The first thing we did after firing up our Steam client this afternoon to check in on the status of those LucasArts games was ... well, the first thing we did was write a post about the prices
for you, dear Reader. The second thing we did, however, was download The Dig
to discover if this classic adventure game – as delivered through Steam – would work via ScummVM, allowing this blogger in particular to play the title in another operating system, sans Steam (namely: Mac OS X).
Well, since The Dig
is having some issues and won't play in Windows through Steam (@lucasartsgames says
it's "looking into Dig issues") we went with LOOM. Another brief, $5 download later and it works ... in Steam at least. Our attempts to get it to run in ScummVM weren't as successful, despite having all the necessary files available to us, unencrypted.
So we went digging, and came up with this blog post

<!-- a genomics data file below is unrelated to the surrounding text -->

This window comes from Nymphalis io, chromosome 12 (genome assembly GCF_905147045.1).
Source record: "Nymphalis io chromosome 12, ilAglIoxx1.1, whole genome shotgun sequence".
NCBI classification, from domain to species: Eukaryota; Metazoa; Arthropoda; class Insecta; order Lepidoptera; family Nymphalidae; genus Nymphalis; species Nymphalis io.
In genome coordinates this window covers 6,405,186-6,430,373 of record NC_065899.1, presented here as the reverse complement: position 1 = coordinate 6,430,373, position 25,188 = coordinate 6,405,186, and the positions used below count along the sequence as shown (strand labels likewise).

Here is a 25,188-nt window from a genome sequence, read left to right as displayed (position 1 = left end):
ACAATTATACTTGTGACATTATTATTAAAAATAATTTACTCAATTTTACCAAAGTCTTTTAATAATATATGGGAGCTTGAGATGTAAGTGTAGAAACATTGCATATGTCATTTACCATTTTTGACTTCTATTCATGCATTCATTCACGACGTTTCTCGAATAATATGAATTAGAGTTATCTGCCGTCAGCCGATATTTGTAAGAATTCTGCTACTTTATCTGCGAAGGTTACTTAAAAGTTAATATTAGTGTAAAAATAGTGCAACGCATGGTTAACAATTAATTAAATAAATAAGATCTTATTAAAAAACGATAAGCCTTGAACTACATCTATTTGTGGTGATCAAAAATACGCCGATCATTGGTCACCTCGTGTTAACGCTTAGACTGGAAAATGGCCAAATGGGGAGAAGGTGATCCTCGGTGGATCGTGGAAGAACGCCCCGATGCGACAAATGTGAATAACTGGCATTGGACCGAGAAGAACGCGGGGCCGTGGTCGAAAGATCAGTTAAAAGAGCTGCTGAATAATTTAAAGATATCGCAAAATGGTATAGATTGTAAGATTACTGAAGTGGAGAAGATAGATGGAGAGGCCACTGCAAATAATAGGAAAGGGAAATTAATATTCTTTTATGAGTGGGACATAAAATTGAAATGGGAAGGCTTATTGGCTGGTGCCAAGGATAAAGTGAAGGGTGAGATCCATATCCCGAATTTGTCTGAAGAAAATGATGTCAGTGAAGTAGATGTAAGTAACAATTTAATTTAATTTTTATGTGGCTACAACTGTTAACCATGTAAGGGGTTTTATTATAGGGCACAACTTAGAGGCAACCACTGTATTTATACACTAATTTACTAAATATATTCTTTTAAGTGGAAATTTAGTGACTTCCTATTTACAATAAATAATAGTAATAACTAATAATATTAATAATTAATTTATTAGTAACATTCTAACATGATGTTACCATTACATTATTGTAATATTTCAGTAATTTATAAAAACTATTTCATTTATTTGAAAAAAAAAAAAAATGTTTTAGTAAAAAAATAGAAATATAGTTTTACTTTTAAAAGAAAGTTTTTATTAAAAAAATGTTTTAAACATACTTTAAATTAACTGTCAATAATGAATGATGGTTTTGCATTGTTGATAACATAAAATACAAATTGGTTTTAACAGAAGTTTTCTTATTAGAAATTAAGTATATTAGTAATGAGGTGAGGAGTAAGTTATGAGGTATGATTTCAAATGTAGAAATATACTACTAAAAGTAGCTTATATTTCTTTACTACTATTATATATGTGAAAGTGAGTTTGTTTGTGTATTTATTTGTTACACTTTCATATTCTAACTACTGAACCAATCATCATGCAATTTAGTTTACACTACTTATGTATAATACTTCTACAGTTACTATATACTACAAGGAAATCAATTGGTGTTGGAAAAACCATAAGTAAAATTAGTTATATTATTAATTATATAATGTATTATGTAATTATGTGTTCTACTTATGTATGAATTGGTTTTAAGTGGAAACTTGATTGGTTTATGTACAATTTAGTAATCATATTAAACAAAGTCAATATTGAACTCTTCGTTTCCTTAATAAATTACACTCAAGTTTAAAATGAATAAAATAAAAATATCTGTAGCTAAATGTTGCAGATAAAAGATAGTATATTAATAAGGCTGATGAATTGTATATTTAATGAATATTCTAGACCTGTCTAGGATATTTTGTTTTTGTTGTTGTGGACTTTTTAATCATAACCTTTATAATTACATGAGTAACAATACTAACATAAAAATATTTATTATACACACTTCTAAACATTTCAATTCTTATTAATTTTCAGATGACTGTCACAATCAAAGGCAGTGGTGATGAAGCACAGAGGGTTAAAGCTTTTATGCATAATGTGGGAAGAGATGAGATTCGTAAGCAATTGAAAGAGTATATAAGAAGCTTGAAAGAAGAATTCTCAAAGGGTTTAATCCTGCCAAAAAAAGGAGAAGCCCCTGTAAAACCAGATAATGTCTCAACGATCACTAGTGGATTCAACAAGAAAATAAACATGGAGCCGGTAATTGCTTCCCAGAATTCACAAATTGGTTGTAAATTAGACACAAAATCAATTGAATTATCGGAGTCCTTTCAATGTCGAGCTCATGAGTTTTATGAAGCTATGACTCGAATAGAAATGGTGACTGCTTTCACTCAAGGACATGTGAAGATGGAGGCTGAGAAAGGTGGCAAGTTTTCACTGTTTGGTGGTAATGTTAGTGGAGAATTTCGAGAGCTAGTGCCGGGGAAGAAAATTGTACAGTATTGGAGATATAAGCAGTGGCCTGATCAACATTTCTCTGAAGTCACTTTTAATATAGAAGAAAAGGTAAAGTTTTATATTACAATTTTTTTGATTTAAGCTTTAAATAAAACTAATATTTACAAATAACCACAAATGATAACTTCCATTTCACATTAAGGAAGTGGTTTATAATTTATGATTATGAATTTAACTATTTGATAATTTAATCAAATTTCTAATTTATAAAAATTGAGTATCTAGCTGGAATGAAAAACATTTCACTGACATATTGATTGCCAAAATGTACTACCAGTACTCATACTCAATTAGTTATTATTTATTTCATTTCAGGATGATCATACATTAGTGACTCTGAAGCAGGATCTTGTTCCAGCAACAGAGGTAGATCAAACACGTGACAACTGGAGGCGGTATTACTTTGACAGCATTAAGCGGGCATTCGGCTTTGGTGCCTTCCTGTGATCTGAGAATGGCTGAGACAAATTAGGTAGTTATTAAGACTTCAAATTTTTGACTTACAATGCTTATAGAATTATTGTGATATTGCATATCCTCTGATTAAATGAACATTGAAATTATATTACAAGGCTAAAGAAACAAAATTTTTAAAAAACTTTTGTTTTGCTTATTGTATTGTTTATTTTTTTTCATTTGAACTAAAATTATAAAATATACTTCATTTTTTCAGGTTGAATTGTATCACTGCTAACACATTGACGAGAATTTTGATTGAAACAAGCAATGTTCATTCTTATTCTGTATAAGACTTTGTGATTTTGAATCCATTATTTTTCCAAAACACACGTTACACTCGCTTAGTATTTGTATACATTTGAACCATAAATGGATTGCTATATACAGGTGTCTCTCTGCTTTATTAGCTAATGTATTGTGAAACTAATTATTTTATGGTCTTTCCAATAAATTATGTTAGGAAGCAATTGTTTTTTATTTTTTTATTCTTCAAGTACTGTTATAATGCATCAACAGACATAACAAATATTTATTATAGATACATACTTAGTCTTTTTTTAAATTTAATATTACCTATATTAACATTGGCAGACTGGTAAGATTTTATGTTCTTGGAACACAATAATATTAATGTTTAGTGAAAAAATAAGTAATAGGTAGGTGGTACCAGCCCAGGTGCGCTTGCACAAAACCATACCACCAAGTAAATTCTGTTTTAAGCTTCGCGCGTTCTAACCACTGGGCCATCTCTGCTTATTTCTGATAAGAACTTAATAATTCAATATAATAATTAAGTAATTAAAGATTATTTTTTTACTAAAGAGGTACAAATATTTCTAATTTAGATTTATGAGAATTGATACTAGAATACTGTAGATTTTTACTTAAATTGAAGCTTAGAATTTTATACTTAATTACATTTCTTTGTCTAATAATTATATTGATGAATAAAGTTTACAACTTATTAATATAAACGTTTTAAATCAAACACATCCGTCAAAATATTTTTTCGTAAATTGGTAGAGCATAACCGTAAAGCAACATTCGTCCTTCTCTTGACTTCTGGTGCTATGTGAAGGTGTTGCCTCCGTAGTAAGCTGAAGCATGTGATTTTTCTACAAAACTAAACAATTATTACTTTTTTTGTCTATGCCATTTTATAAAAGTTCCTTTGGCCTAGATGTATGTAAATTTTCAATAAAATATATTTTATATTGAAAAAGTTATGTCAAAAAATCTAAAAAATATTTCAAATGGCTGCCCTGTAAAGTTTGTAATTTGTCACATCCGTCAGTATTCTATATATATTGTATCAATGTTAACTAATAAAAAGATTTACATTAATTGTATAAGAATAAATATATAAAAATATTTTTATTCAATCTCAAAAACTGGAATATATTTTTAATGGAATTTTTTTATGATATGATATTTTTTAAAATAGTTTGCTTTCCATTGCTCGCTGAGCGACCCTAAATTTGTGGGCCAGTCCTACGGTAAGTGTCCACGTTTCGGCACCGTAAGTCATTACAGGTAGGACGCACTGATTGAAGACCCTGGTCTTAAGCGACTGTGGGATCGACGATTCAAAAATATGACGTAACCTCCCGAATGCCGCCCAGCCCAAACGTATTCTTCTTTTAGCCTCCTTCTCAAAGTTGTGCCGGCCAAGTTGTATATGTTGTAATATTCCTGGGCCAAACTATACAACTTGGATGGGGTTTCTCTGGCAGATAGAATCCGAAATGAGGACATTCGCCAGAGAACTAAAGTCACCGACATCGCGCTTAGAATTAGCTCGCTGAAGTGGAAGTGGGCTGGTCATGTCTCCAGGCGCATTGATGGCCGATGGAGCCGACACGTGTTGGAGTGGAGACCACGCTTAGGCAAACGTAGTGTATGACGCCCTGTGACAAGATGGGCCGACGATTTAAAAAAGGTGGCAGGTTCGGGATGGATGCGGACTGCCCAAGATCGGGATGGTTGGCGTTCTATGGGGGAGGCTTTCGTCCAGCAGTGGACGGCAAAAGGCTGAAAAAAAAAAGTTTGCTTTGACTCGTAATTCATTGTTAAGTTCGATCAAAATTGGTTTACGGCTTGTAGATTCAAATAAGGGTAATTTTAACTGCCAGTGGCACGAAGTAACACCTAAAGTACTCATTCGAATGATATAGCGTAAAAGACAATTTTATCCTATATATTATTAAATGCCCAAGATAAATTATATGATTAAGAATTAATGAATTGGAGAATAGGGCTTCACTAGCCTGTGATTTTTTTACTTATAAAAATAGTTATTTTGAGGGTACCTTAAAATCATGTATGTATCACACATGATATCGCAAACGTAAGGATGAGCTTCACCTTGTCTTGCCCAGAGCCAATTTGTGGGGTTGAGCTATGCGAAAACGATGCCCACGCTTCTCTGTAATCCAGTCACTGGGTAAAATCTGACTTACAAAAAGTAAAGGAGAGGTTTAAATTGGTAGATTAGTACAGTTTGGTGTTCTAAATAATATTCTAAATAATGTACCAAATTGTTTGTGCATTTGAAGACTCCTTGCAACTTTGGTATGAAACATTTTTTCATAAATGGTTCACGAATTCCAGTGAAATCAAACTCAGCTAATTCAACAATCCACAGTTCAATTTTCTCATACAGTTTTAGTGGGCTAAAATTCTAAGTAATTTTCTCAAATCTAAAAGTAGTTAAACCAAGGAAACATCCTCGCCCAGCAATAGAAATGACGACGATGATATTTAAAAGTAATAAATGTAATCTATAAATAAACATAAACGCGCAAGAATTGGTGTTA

by ScummVM team co-leader Sev who writes, "As of the ScummVM compatibility, we see that here were some changes that make the games incompatible with the current ScummVM version."
So, did LucasArts intentionally change the files to break compatibility with ScummVM? Doesn't sound likely. Sev calls the changes "very trivial" and says they "do not seem to constitute any kind of copy protection."
Since this isn't any kind of copy protection or encryption, patching ScummVM to work with these new releases would be a "five minutes hack
." However, much to our surprise, he and his team have "decided to abstain from it at least for now."
He writes, "We do not want to interfere with their sales and/or any upcoming plans for other platforms. Also we are really open for cooperation in this regard and will be more than happy to make any upcoming releases run with use of ScummVM."
Sounds like an honorable stance to us, though one that will deprive this blogger of the ability to play these two games anywhere but Windows. We've reached out to LucasArts for a comment on the format changes and their thoughts on ScummVM enabling playback of these games.